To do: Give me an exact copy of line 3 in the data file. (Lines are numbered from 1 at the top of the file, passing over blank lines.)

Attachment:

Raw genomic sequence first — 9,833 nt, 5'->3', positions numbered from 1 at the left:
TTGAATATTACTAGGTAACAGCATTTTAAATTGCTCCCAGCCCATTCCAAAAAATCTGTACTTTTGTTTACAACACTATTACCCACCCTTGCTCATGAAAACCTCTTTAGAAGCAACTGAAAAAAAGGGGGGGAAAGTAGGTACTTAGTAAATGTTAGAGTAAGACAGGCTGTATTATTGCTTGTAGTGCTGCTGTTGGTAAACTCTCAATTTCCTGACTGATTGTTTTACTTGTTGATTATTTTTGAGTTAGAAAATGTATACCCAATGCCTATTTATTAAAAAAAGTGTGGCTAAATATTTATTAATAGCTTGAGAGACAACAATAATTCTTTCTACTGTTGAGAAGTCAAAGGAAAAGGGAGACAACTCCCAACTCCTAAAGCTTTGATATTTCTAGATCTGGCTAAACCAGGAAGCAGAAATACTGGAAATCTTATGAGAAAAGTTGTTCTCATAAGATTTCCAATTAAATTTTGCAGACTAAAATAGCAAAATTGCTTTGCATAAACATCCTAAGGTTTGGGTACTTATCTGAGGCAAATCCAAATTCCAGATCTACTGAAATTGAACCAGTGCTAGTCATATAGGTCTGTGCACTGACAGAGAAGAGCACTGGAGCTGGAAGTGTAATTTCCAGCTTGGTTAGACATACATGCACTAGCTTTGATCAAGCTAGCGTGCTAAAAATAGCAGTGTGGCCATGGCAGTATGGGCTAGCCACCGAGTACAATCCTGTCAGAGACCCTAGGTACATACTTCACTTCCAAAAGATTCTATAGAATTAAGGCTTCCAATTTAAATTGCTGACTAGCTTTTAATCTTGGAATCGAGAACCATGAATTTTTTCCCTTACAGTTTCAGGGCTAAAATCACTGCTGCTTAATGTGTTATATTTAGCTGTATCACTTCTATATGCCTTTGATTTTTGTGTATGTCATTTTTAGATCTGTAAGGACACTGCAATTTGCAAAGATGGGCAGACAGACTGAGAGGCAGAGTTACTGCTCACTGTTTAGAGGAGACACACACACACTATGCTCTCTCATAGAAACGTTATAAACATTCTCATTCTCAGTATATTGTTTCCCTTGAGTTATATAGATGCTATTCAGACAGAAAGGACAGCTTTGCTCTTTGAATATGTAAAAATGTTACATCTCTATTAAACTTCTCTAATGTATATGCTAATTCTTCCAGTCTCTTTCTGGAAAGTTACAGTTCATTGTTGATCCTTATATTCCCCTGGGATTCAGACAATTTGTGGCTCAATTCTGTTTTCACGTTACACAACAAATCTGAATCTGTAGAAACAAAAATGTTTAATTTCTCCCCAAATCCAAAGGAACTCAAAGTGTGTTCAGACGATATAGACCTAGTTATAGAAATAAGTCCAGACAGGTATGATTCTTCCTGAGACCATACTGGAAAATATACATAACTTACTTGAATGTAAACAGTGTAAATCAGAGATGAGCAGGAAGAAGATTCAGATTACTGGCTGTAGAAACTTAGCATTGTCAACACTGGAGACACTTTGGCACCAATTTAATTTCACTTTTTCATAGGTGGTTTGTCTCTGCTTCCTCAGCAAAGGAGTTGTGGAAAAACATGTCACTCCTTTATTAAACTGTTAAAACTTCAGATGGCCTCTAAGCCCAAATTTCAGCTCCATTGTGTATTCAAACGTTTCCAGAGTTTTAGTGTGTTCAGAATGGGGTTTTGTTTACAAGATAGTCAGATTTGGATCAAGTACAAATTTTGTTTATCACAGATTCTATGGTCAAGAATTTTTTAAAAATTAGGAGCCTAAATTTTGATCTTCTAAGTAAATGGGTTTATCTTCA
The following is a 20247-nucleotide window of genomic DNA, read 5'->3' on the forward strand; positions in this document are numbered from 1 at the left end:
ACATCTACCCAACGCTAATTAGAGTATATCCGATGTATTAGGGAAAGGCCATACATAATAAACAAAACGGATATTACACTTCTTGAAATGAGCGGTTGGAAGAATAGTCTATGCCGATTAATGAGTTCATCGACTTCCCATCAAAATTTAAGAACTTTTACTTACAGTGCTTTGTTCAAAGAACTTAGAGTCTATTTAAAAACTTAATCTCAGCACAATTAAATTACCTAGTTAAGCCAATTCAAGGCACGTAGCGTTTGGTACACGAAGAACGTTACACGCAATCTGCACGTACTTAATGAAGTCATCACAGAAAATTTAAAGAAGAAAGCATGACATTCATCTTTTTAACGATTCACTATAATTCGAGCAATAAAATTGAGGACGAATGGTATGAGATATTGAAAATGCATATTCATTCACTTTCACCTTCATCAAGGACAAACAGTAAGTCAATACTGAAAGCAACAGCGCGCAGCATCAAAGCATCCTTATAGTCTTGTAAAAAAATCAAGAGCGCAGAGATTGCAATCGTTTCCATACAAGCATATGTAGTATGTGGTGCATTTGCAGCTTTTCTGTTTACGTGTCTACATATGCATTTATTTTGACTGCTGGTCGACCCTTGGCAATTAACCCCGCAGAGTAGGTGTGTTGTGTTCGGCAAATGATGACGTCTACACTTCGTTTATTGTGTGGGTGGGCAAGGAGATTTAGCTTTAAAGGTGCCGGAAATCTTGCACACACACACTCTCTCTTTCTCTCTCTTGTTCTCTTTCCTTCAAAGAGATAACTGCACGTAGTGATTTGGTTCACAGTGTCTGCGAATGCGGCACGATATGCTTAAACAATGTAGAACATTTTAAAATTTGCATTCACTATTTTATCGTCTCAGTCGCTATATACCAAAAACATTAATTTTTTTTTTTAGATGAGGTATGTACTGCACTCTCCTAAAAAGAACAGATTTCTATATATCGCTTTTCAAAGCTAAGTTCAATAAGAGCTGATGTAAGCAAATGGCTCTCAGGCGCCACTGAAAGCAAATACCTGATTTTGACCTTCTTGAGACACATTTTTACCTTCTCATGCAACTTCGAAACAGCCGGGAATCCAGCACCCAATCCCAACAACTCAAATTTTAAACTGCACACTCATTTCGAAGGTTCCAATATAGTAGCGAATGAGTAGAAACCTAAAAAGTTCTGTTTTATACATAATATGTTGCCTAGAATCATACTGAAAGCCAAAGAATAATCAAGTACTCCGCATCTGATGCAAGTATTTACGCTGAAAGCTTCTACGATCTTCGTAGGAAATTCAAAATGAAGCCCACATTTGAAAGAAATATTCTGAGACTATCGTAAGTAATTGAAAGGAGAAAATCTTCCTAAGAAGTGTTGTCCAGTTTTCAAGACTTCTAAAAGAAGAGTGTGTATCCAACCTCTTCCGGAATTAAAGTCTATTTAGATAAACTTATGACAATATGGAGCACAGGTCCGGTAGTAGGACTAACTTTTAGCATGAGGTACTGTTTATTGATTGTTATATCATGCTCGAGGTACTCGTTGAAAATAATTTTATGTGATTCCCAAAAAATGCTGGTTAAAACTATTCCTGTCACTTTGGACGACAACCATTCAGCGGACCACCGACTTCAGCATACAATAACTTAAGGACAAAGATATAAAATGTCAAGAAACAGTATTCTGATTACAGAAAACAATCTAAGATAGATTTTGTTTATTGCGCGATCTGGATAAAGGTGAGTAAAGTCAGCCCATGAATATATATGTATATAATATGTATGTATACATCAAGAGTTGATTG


The following is a 20247-nucleotide window of genomic DNA, read 5'->3' on the forward strand; positions in this document are numbered from 1 at the left end: